Now for the crown, or top of your hat. There’s a gazillion crown shapes to choose from but I’ll stick with traditional styles. Most cowboy hats were sold “open crown”, meaning no shaping. It was a cowboy’s preference to dent and pinch his crown for his own style or need. Hats were dutiful, comfortable, and stiff brimmed. Some men wore Mexican sombreros in woven straw or felt. Some liked the short brimmed bowlers with high-mounded crowns. In all, the pinch was a Gus crease down the middle front, the Montana Peak with four equal dents on a high 6-inch crown, a telescope-styled based on making a circular crease so the top of the head fit tightly into the crown, and a hand worn pinch with a forward crease and two side dents. Mostly that style was just something that happened with wear, and not necessarily a style at all. Most hats were filthy, well worn and damaged from being used so much. Individual style was shown in the hatband: ribbon, high or narrow, a horsehair braid, a leather twist with knots or braid, or a simple narrow leather band. I prefer a braid with a matching chinstrap.

One last note about selection. The size of the hat is measured by the head circumference about a finger width above the ear and continuing across the brow line. If the tag in the hat says “small, medium or large”, find another hat. You should know the size of your head to get a good fit, and then purchase hats with true sizes of 20 inches up to 26 inches. Increments of one-eighth of an inch helps get a calibrated size.

Henry Darrow as Manolito

Manolito’s hat has a flat brim

Cowboy hats, legendary hats since 1865 —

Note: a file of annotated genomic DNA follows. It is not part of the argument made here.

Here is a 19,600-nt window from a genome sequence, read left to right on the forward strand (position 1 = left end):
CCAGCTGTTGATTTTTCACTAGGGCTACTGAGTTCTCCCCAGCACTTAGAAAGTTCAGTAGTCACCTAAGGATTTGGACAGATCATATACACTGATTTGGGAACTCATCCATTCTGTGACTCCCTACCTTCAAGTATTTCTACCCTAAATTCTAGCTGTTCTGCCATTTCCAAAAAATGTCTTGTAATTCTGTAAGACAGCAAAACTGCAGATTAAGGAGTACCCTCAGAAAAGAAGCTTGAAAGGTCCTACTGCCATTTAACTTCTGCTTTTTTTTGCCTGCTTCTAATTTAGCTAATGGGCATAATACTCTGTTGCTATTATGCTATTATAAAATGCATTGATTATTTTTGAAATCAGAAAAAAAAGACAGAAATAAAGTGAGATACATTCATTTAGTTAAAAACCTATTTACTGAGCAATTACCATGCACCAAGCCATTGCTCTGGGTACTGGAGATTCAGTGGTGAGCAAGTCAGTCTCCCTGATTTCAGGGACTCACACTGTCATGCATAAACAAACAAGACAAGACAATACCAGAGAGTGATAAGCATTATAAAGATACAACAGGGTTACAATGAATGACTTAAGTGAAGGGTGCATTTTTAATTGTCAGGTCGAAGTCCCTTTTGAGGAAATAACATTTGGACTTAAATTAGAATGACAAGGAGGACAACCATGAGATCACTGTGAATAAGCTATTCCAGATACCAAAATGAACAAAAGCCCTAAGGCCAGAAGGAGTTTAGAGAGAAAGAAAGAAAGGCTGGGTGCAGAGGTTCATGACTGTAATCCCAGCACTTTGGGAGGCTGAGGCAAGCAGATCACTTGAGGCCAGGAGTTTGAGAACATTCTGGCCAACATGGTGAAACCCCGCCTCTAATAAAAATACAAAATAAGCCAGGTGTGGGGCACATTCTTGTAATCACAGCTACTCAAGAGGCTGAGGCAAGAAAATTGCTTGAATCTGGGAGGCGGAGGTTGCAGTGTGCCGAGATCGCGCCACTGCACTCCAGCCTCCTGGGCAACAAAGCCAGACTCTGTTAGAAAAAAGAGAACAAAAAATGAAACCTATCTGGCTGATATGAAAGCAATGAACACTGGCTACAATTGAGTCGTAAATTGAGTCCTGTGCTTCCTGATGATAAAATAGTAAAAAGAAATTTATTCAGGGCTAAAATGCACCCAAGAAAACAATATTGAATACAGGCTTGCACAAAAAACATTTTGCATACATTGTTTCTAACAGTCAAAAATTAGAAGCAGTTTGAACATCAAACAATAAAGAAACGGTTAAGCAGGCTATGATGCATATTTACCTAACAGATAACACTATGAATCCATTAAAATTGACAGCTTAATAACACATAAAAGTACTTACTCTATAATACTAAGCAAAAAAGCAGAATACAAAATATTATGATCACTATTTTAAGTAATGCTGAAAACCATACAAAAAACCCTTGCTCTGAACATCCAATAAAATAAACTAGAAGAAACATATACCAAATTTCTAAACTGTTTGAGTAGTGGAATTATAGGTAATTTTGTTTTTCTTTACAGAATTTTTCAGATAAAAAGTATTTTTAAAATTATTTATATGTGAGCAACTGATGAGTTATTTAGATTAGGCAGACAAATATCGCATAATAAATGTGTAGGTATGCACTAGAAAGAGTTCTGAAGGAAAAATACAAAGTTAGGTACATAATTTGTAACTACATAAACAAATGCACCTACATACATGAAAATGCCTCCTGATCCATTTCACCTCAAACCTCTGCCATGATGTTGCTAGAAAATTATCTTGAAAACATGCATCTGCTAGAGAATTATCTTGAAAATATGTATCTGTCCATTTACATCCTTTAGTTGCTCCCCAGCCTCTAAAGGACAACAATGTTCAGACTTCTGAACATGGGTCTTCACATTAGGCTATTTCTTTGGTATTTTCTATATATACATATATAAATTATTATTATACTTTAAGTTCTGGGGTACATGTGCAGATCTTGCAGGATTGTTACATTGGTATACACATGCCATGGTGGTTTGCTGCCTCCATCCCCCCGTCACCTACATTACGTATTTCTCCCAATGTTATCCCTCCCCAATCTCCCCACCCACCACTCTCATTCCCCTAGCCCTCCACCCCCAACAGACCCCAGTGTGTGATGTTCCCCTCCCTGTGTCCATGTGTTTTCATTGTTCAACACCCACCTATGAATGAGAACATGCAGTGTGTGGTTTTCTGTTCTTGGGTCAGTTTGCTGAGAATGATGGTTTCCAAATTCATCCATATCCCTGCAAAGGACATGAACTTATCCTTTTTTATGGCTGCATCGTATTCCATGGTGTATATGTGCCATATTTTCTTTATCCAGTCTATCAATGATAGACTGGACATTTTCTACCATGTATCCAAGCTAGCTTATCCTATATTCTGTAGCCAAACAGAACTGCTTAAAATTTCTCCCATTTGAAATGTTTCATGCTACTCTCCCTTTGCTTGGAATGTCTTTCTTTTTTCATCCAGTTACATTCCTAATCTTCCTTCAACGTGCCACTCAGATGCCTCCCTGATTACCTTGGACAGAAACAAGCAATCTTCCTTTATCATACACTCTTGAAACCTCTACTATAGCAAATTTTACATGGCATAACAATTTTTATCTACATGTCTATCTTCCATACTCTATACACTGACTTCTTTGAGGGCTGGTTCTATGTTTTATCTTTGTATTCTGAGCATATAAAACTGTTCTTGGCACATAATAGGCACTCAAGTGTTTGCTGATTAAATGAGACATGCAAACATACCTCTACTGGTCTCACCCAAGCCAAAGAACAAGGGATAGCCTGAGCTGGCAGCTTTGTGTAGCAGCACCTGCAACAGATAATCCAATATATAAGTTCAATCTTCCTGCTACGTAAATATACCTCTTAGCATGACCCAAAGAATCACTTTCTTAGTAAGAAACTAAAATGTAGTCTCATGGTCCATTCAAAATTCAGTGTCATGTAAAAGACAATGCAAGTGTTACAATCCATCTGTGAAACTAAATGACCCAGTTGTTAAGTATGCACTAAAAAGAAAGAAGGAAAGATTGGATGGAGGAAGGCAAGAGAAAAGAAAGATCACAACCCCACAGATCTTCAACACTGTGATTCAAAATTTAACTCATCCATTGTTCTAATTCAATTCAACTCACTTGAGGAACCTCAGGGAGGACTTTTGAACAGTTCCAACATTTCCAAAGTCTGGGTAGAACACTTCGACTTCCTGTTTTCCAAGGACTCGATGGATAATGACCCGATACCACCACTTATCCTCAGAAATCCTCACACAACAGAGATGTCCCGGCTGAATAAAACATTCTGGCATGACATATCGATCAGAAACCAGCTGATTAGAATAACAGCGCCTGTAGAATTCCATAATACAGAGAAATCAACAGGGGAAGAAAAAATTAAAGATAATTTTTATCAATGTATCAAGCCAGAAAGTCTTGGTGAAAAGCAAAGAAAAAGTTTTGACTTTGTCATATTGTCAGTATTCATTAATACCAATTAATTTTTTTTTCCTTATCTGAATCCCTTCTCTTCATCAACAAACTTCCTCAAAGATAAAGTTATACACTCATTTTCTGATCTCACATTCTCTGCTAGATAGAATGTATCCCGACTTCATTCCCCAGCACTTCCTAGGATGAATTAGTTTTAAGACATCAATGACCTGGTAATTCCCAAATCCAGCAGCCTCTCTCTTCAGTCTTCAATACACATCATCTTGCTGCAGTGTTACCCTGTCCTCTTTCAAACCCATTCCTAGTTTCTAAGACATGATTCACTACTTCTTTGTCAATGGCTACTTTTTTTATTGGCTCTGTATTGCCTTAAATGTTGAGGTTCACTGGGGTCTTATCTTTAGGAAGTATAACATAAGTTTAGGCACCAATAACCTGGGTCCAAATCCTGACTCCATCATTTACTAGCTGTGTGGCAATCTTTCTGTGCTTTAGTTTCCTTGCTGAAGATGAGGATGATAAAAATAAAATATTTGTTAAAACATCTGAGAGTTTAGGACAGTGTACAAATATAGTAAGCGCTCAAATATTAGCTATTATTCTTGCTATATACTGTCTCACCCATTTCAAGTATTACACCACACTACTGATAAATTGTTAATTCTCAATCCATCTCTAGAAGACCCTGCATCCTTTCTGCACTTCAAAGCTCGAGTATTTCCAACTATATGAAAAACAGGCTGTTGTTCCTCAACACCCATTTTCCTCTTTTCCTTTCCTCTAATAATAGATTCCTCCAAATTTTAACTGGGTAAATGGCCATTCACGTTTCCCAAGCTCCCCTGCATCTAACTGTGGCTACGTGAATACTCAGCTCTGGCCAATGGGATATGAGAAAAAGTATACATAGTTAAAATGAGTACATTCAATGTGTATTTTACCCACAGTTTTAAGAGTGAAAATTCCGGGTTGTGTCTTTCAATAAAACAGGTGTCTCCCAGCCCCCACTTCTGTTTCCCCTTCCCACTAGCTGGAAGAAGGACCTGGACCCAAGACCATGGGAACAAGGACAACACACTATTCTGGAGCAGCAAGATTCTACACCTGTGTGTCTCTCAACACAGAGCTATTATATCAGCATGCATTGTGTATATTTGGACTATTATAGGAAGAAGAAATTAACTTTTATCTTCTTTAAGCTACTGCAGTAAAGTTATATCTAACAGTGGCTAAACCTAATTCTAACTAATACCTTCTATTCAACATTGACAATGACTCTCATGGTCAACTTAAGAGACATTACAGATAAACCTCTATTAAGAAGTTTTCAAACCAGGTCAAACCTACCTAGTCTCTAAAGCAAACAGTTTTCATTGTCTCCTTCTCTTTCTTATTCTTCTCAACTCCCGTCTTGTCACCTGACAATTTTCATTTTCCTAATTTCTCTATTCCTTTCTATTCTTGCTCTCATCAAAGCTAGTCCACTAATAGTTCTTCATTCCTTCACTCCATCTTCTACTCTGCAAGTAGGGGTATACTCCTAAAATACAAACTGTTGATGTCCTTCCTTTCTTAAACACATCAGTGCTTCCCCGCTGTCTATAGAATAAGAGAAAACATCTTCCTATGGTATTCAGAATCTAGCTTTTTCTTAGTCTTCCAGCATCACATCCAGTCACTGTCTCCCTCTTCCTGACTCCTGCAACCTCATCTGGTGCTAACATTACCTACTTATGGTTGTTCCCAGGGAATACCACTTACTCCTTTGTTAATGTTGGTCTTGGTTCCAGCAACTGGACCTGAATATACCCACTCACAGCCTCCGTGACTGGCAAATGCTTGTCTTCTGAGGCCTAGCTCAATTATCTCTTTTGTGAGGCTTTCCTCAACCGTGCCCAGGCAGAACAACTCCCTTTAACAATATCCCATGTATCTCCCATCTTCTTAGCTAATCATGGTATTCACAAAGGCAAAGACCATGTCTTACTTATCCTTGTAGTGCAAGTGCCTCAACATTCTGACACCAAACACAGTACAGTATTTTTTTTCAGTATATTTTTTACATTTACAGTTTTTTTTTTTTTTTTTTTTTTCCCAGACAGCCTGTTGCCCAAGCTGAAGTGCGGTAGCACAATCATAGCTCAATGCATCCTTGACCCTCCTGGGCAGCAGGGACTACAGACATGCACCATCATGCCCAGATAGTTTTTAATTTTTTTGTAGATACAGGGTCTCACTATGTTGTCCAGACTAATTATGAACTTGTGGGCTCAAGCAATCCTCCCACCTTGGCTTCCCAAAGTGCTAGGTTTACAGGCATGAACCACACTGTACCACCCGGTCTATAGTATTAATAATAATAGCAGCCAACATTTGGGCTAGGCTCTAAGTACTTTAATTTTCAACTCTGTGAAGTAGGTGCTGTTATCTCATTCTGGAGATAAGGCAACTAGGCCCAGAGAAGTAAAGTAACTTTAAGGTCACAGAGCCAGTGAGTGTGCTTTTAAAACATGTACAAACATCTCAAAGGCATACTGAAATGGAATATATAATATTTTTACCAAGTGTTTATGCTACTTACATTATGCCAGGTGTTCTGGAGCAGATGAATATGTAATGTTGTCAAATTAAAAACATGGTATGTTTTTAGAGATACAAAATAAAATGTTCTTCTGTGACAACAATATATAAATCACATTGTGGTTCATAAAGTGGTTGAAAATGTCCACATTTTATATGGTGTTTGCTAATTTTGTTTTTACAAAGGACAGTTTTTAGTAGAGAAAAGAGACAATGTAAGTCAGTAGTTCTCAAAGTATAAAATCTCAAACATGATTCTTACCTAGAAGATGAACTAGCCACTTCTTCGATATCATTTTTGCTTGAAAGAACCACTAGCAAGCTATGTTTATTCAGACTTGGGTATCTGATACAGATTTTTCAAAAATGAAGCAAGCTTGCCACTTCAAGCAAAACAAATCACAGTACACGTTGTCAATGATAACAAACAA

In 1865, as the cattle business began to boom, Stetson became convinced that the cowmen of the West would recognize his hat as a useful addition to his wardrobe. He began to produce the first incarnation of his ‘big hats’, originally called the Boss of the Plains, and immediately dispatched samples to potential dealers throughout the West. As they say, ‘to make a long story short, Stetson was soon inundated with orders for his unique headgear. He even attracted the attention of the Texas Rangers, who quickly became the first law-enforcement group to wear cowboy hats as part of their official uniforms.

Before long, Stetson was famous for his newfangled headwear, the cowboy hat. In those early years, whether he wore cowman’s gear or not, the cowboy hat had the unique quality of identifying its wearer as someone associated with the West, and the cattle industry. Merely by placing his new cowboy hat on his head, he became part of a growing fraternity of cowmen who carried with them an image and aura intrinsically linked to the Wild West.

Linda Cristal

Victoria wears several different hats, including her riding hat.

When shopping for a new hat, take a friend along who will tell you if you look silly, short, too tall, fat, or just right.

My personal choice is an Aussie outback oiled canvas hat with a tri-pinched front crown and a 4-inch brim. My hat is not considered traditional but there is a movement afoot to include the Sou’wester because Aussie rangemen came to America sporting their oiled hat versions prior to the popularity of cowboy hats that came in the late 1860s through the 1870s.

For more details about keeping your hat in good shape and best hat practices, go to: http://www.brimandcrown.com/hattips/